Tag Archives: writing advice

So, in my novel, an Interpol agent is tracking a murderer who has killed in many different countries. Should they notify everyone or should they act secretly? And what is stealthier, a silenced pistol, a knife or a silenced sniper rifle?

Okay, so a lot of media screws this one up. Interpol is a just an advisory agency. Today it’s a part of the UN, though the organization actually dates back to the 1920s (as the International Criminal Police Commission).

They have no actual law enforcement powers of their own, and they have no direct involvement in criminal investigations. Interpol agents pass information to governments and function as administrative liaisons between national law enforcement agencies.

Today, Interpol is mostly just the curator of multinational databases, including things like: fugitive warrants, arrests, fingerprints, and general crime statistics. Interpol Agents are more likely to be tasked with assisting local police in actually having access to, and being able to use those databases, than being asked to consult on specific crimes.

If you’re doing sociological analysis of criminal trends, they’re actually a fantastic source, but, they don’t actually do anything.

They’re not spies, they don’t hunt down criminals across national borders, showing up at crime scenes unannounced. They push paper around. That isn’t to say their services aren’t useful, but they’re not some kind of transnational FBI agent.

Further, Interpol does adhere to the UN Declaration of Human Rights, which pretty quickly takes out your “covert assassin” concept at the knees.

If your character is a spy, an Interpol Agent would actually be a pretty terrible cover, unless the intent is just to bug a police detective’s office, get out, and disappear. It’s not a cover they can take into the field, doesn’t provide much freedom of action, and Interpol won’t authenticate it.

On the question of stealthy weapons, one of those things doesn’t depend on an explosion to function. Which will make it much quieter. But ultimately this is a “right tool for the right job” kind of situation.

Remember, in Europe, tight gun control is the norm. If your character is caught by local law enforcement with a suppressed weapon, that’s probably going to be serious jail time. I’m not sure what the fallout from an Interpol Agent going off and operating as a vigilante would be, but the scandal would almost certainly massive.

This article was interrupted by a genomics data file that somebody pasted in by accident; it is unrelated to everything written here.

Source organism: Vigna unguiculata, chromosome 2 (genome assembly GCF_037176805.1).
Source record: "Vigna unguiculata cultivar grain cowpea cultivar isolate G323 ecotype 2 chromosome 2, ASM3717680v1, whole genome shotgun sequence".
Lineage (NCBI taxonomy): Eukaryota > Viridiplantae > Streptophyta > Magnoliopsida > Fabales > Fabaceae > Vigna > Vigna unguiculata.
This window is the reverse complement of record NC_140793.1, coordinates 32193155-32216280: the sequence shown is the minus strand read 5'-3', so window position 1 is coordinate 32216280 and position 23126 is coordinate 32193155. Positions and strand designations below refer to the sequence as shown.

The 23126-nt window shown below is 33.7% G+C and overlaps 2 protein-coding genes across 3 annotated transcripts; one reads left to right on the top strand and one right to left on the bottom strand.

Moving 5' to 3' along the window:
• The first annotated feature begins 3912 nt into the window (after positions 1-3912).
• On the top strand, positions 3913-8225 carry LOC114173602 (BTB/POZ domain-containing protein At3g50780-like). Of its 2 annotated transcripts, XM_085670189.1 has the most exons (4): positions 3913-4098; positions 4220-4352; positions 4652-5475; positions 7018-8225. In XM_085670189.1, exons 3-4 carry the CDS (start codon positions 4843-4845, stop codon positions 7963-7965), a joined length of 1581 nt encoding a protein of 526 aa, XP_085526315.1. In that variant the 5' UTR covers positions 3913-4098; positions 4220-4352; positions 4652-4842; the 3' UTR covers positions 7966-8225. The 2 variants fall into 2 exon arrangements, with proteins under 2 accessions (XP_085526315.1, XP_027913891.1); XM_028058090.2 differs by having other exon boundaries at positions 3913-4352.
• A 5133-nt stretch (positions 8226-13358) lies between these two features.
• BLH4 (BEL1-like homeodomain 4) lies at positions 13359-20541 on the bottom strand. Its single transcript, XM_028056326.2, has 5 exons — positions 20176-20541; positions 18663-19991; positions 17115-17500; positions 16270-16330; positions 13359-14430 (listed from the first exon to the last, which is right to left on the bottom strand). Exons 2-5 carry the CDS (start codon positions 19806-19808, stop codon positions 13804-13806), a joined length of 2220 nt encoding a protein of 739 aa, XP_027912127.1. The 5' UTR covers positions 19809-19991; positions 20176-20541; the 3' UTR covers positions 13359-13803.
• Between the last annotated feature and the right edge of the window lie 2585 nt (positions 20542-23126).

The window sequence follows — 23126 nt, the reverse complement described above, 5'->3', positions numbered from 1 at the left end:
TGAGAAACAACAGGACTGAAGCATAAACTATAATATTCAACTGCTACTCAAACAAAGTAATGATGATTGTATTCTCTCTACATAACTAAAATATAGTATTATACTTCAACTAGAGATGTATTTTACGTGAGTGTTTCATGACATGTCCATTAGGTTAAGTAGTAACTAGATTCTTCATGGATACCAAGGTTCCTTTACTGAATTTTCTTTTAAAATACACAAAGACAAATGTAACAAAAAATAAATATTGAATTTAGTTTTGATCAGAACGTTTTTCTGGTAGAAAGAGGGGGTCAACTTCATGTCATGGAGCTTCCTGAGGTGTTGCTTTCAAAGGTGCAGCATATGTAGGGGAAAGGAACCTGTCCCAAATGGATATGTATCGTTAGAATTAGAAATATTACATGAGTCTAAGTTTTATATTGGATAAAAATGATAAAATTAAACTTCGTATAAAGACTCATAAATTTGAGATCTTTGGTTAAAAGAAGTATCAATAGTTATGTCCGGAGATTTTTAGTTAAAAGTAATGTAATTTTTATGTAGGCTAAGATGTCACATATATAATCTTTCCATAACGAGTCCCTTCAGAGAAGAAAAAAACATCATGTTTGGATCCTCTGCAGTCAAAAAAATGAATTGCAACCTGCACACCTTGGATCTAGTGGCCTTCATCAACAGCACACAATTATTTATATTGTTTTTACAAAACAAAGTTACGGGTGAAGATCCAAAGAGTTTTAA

If your character is going the spy route, The Bourne Identity might be worth reading. Even if you’ve seen the film, dig up a copy. It’s not a fantastic book, but there’s a lot of basic tradecraft in there.

If you’re willing to dig through RPG systems, AEG’s Spycraft core books can work as a basic primer for writing espionage themed fiction, including what you’re describing. The core books are somewhat agnostic on the martini/stale beer spectrum, but, they do specifically provide information for stories of both varieties.

-Starke

Would a shotgun firing shot have less identifying ballistic evidence than a rifled gun such as a pistol? (In terms of matching fired rounds to a specific gun)

If it’s loaded with buckshot? Yes and no.

When you’re trying to match a bullet to a gun, usually you’re looking at the pattern of striations (scratches) on the bullet itself. This is caused by the bullet moving through the barrel and scraping across the rifling. This is what gets the bullet spinning, and keeps it from tumbling in the air, but it also leaves a distinctive pattern on the bullet itself.

Keep in mind, lead is a very soft metal, so firing into a concrete wall, or even just pulling it out of the victim with surgical tools will destroy some of those markings.

With a shotgun, the shot itself won’t have striations that you can tie back to a specific weapon, but the spent shells can still be forensically useful in identifying a weapon.